Despite 'sore loser' law, Don Blankenship trying third party bid for US Senate in West Virginia

West Virginia's 'sore loser' prevents a losing primary candidate from re-filing.

Don Blankenship, the former coal baron who spent time in federal prison and finished third in the West Virginia Republican primary in May, is wading back into the state's U.S. Senate race, this time attempting filing paperwork to run as a member of the Constitution Party.

Blakenship tweeted photos of himself filing the paperwork on Tuesday, saying in part, "I am the only candidate who cannot be bought by out of state billionaires and I will work hard to drain the swamp."

Blakenship was convicted in 2015 for conspiracy to violate mine safety and health standards in the aftermath of the 2010 Upper Big Branch Mine disaster that resulted in the death of 29 miners.

In a statement posted on Facebook, Blankenship conceded that he does not expect the filing to be certified due to West Virginia's "sore loser" law that prohibits candidates that lost in a primary to run in the general election, but that he believes his name will be on the ballot in November.

"The political establishment cannot retroactively enact laws that prohibit individuals who become members of some political parties from being on the ballot while allowing individuals who become members of other political parties to be on the ballot," Mr. Blakenship wrote Monday.

"This is what the Communist or Nazi party would do and is a perfect example of political party behavior that violates an American's guaranteed right to equal opportunity. It is a clearly discriminatory law and exactly what George Washington warned of in his farewell address," he continued.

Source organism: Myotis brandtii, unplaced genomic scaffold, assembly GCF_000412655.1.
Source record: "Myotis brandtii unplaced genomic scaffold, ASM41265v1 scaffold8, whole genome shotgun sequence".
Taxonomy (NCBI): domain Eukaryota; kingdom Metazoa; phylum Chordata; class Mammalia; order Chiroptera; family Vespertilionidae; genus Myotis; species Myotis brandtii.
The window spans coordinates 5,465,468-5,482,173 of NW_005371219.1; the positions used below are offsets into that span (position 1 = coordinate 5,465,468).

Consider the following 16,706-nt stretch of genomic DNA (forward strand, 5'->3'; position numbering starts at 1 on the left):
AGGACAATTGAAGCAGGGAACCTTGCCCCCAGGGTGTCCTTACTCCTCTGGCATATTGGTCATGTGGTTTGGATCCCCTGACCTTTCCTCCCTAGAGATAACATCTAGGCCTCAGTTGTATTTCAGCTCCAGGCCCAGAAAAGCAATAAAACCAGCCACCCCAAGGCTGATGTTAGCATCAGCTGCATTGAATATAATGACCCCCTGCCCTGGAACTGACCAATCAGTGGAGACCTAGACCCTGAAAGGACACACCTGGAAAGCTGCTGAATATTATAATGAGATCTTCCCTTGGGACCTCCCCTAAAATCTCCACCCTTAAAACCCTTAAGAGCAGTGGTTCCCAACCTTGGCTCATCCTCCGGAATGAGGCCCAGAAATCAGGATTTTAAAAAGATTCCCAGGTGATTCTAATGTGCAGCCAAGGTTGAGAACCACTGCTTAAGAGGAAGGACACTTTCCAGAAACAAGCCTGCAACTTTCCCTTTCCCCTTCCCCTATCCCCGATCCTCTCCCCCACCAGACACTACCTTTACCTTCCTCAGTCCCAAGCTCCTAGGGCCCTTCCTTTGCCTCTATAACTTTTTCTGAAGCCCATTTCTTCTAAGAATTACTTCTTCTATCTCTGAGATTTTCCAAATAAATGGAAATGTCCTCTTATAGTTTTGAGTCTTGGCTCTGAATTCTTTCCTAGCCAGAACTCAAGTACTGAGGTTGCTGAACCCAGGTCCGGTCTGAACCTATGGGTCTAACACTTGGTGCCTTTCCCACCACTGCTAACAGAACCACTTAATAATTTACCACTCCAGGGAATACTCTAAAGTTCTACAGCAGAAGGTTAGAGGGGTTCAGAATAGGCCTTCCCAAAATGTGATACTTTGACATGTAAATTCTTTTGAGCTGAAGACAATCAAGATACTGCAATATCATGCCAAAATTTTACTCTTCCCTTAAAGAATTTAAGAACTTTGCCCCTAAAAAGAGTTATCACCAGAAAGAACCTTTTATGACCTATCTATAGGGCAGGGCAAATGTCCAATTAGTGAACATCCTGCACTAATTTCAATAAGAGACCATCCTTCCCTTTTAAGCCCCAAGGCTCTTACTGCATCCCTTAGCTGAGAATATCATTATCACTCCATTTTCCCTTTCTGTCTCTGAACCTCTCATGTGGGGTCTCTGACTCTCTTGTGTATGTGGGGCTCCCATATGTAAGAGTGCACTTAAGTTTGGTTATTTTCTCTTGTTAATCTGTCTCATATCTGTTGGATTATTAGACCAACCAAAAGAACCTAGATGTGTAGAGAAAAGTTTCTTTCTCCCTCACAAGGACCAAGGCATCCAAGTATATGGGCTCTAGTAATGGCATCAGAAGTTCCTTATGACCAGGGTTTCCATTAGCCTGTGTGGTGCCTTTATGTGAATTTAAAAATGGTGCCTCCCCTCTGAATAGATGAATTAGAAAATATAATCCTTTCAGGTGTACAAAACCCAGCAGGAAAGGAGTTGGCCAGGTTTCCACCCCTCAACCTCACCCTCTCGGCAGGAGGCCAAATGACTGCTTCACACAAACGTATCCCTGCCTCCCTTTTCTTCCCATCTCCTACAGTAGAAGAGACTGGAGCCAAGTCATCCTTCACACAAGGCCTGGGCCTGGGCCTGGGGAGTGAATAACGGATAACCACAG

In West Virginia's May 8th Republican primary, Blankenship received just under 20 percent of the vote according to election returns from the West Virginia Secretary of State. Blankenship finished behind Rep. Evan Jenkins, and the ultimate winner, state Attorney General Patrick Morrisey.

Morrisey is facing Democratic Sen. Joe Manchin in November in a race that could be crucial to the control of the U.S. Senate.

Responding to the news Tuesday, Morrisey decried Blankenship as a "distraction."

"Voters won't be distracted by efforts to divert attention away from lying liberal Joe Manchin’s record of supporting pro-abortion policies, gun control, and Hillary Clinton’s campaign against coal miners," Morrisey said in a statement released by his campaign.

Manchin is one of ten Democrats up for re-election in states that Donald Trump captured in the 2016 election.

Representatives for the Manchin campaign did not immediately respond to ABC News' request for comment.

Representatives for the Secretary of State's office did not immediately respond to ABC News' request for comment.

Correction: An earlier version of this story stated that Don Blankenship is a convicted felon, which he is not. Blankenship was convicted of a misdemeanor charge for conspiring to violate federal mine safety laws. He was acquitted of felony charges. He served one year in federal prison.